One of two shrimpers that didn’t sink or get tossed onto land went out Sunday, but the victory was small compared with the task ahead.

“There’s 300 people who work for us and all of them are out of a job right now. I’m sure they’d rather just mow all this stuff down and build a giant condo here, but we’re not going to give up,” said Clapham, who manages the fishing fleet at Erickson and Jensen Seafood, which he said handles $10 million in shrimp annually.

The company’s fractured wharves, flooded office and processing house are located on Main Street beside another large seafood company, Trico Shrimp Co. There, a crane lifted the outrigger of grounded shrimper Aces & Eights — the first step toward getting it back in the water. Across the yard, the massive Kayden Nicole and Renee Lynn sat side-by-side in the parking lot, stern to bow.

Shrimping is the largest piece of Florida’s seafood industry, with a value of almost $52 million in 2016, state statistics show. Gulf of Mexico shrimp from Fort Myers has been shipped all over the United States for generations.

Now, it’s a matter of when the fishing can resume and whether there will still be experienced crews to operate the boats when that happens.

Deckhand Michele Bryant didn’t just lose a job when the boat where she works was grounded, she lost her home. Shrimping crews are at sea for as long as two months at a time, she said, so members often don’t have homes on land.

“I’ve got nowhere to stay,” she said. “I’m living in a tent.”

Richard Brown’s situation is just as precarious. A citizen of Guyana who was working on a boat out of Miami when Ian hit southwest Florida, Brown rode out the storm on one of four boats that were lashed together along a harbor seawall.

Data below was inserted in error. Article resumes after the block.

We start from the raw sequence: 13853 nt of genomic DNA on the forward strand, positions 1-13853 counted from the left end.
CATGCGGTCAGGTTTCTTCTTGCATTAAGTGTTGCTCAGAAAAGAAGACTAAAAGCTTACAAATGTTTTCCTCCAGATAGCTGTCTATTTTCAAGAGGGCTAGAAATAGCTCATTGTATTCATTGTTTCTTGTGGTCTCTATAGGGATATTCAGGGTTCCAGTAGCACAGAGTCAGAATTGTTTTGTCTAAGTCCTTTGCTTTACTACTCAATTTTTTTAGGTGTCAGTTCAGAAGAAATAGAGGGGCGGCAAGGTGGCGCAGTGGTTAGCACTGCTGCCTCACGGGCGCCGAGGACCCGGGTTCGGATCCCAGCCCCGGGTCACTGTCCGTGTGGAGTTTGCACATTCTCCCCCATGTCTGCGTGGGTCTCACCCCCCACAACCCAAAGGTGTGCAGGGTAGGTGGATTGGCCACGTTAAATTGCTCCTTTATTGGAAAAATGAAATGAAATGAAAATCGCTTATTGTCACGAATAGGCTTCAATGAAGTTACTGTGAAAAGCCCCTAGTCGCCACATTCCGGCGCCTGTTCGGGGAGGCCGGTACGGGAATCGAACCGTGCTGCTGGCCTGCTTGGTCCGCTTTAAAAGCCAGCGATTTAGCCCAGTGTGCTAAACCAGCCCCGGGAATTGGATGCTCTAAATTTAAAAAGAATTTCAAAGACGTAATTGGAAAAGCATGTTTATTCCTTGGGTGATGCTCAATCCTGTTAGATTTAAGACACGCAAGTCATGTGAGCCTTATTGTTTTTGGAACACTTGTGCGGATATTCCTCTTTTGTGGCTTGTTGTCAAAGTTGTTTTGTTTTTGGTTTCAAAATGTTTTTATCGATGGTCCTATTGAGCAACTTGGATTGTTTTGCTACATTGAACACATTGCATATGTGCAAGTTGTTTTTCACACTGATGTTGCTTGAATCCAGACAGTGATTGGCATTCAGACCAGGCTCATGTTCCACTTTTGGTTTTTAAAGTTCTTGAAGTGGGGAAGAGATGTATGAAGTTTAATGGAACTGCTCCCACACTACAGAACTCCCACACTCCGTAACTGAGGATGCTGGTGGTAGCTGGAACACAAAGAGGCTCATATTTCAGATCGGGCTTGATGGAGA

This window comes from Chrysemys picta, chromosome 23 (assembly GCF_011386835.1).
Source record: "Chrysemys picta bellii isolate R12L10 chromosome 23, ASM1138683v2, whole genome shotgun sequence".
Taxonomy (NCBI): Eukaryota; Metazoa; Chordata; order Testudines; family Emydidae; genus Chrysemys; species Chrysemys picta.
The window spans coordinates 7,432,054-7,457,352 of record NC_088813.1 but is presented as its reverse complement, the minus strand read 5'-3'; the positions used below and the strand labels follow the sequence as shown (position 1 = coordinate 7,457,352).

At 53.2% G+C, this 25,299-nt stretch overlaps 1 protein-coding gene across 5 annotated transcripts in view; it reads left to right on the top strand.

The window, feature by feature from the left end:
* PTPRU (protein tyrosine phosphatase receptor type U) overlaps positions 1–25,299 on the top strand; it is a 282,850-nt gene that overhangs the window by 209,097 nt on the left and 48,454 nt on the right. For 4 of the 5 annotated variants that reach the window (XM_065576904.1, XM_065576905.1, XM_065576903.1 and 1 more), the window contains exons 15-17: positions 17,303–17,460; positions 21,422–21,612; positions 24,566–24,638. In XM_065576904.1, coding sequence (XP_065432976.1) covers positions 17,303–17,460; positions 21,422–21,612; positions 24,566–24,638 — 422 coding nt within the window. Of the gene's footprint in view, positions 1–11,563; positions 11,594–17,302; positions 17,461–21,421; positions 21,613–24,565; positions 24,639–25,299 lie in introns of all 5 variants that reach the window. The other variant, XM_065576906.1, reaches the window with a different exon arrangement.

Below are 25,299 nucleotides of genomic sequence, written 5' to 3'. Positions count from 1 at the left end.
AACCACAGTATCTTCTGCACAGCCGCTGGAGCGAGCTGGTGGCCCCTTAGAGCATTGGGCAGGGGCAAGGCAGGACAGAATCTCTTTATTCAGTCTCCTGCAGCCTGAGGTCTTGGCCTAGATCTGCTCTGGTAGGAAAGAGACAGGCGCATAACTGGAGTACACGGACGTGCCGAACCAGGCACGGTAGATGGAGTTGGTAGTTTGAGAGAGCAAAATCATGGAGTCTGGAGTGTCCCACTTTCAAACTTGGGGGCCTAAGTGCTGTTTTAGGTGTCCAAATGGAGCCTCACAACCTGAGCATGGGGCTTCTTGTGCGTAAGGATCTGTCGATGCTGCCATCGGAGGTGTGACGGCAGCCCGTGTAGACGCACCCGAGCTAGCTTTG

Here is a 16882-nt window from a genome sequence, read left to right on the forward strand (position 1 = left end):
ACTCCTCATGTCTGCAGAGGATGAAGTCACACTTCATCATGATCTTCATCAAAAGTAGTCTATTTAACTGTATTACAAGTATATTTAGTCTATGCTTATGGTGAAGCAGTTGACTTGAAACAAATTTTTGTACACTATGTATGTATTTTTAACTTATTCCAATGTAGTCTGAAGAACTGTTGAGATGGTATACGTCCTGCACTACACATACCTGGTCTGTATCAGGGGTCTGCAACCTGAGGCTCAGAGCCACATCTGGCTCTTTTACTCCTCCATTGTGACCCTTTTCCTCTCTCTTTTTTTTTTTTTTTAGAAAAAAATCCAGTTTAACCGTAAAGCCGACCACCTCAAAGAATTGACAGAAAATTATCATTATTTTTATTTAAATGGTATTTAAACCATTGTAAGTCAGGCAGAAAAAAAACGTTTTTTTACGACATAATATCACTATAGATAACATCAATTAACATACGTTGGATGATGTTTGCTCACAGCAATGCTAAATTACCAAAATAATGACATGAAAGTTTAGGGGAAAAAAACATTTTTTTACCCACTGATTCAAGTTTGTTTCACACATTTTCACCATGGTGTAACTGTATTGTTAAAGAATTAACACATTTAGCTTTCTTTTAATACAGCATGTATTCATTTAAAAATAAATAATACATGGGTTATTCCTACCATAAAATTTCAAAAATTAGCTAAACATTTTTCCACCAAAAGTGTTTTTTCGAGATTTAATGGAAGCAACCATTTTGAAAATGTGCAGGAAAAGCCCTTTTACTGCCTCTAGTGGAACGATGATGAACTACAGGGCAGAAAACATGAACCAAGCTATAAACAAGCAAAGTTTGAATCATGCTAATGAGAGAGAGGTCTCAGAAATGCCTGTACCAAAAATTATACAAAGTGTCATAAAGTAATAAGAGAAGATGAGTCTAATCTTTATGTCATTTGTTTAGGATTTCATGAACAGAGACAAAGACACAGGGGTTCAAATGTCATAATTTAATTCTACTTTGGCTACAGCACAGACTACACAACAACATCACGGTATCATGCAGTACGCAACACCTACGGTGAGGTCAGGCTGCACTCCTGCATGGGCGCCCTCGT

“We tried to fight the storm. The lines were bursting. We kept replacing them but when the wind turned everybody was on land,” he said.

There’s no way to catch shrimp on a boat surrounded by dirt, so Brown is staying busy scraping barnacles off the hull of the Gulf Star. “It’s like it’s on dry dock,” he said — but he’s no more sure what to do now than at the height of the storm.

“It was terrifying – the worst experience,” said Brown, who is more than 2,160 miles (3,480 kilometers) from his home in South America. “I was just thinking, ‘You could abandon the ship.’ But where are you going?”

Seafood fleets along the Gulf Coast are used to getting wiped out by hurricanes. Katrina pummeled the industry from Louisiana to Alabama in 2005, and the seafood business in southern Louisiana is still recovering from Hurricane Ida’s punch last year. But this part of Florida hasn’t seen a storm like Ian in a century, leaving people to wonder what happens next.

Dale Kalliainen and his brother followed their father into the shrimping business and owns the trawler Night Wind, which landed amid a mobile home park near a bridge. He said high fuel prices and low-cost imported seafood took a bite out of the industry long before Ian did its worst.

“There used to be 300 boats in this harbor and now there’s maybe 50,” he said. “It’s going to be probably years before this business is even close to being back to what it was.”

Clapham, the 47-year-old fleet manager, has spent his entire life on shrimp boats. The industry already operates on a thin margin and needs help recovering from Ian, he said.

“These boats go out and catch $60,000, $70,000 worth of shrimp a month, but it costs $30,000 to $50,000 to put fuel on them and groceries and supplies, and then you’ve got to pay the crew. And sometimes these boats’ (catches) don’t even pay for everything,” he said. “We take money from one boat and get another boat going and send ’em back fishing just to keep going.”

Copyright © 2022 The Associated Press. All rights reserved. This material may not be published, broadcast, written or redistributed.